DNA can be stored at room temperature, advocates say, so it could reduce energy demand compared with huge data centers that must be kept powered up and cooled down. While the initial cost of encoding data in DNA may remain higher than writing data into conventional media, the alliance argues, DNA could avoid decades of maintenance costs for long-term storage.
DNA may deliver other savings. Once a DNA molecule is synthesized to encode binary data, millions of copies can be made cheaply in a massively parallel process that relies on DNA polymerase. That process, called PCR or polymerase chain reaction, is behind the current sensitive tests for infection with the Covid virus.
The Synthesis challenge
The MIST program has laid out a multi-factor stretch goal for early DNA-based data storage systems. That milestone would be a system that can “write 1 terabyte, and read 10 terabytes with random access capabilities, per day, at a cost of less than $1,000, while consuming less than 1 kilowatt of power, and fitting on a table-top.”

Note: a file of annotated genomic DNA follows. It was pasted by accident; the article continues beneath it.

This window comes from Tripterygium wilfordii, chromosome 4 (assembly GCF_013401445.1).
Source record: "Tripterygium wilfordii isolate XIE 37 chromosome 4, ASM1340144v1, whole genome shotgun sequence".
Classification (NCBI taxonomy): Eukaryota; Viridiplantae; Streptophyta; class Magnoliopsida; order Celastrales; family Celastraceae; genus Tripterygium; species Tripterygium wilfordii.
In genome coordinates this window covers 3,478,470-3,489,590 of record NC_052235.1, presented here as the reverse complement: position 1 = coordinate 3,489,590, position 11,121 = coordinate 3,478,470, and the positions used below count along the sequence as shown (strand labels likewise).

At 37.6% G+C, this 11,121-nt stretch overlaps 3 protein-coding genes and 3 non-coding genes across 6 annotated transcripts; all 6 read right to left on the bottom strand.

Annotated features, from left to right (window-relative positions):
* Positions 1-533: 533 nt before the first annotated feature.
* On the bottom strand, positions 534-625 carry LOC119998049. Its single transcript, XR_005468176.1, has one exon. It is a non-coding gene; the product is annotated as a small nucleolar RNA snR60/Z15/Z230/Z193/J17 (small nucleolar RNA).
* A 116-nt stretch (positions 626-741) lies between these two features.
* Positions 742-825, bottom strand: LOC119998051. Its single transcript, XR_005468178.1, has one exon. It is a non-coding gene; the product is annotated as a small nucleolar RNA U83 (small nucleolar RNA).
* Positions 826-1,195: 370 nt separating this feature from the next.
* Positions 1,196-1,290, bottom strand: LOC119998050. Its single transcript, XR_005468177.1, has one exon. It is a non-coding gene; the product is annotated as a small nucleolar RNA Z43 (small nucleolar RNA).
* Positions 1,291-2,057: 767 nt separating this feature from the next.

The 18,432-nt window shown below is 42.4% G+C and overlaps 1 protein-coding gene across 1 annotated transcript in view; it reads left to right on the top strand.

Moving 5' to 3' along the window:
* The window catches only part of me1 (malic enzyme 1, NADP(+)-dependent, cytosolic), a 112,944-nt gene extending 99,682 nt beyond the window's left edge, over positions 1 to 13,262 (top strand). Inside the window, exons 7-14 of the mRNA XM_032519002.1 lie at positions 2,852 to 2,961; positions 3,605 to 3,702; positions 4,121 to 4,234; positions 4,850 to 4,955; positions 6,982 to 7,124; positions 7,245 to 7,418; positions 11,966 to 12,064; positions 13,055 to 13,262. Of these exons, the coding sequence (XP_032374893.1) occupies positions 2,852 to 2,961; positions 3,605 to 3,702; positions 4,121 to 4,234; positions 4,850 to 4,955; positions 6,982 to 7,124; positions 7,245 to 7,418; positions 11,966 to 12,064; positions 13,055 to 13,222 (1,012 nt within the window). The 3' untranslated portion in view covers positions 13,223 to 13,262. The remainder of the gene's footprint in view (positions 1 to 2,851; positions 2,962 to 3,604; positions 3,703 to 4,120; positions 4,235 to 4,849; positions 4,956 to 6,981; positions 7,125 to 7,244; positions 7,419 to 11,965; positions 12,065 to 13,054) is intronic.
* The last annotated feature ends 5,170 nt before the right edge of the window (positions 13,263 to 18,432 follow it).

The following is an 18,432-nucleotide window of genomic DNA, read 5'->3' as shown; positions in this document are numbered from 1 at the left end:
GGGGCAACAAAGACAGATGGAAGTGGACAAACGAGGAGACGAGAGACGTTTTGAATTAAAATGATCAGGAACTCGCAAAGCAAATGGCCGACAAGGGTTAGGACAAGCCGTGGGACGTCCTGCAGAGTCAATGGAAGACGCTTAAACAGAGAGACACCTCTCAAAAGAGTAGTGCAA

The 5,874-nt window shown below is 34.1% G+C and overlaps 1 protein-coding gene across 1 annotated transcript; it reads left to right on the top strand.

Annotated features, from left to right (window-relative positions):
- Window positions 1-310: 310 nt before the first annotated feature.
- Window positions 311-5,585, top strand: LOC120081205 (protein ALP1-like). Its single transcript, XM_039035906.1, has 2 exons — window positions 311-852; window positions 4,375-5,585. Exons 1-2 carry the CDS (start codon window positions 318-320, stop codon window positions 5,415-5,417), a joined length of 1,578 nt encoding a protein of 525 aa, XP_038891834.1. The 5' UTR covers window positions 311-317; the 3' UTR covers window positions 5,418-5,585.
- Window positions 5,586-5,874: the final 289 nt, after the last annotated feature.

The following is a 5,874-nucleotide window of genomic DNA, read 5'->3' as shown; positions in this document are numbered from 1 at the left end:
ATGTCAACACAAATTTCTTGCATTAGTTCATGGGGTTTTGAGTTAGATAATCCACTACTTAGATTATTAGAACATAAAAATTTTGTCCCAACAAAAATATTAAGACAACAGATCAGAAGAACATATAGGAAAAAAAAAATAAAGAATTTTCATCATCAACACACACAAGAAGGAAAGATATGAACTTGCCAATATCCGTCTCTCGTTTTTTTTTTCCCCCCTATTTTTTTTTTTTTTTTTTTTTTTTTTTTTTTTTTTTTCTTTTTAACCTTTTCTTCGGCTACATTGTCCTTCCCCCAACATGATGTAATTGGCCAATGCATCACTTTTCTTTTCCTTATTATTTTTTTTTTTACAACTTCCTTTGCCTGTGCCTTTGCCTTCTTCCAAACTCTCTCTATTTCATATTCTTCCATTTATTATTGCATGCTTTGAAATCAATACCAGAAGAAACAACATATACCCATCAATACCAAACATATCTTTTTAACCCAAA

Reducing DNA synthesis costs remains the toughest challenge, Markowitz says, while the need for hyperscale data storage supply “has only become more urgent in the last six years.” In Twist’s current synthesis process, starter DNA strands are tethered to rows of sites on Twist’s silicon wafer, and bases are added to each DNA sequence one by one in an inkjet-like process orchestrated by the company’s proprietary software.
The system can simultaneously build a variety of different short DNA sequences, called oligonucleotides, each comprising 200 to 300 bases. Every strand includes an encoded “bar code” to identify it, so that all the short pieces of information can be assembled in the right order to make up the data file once the code is read.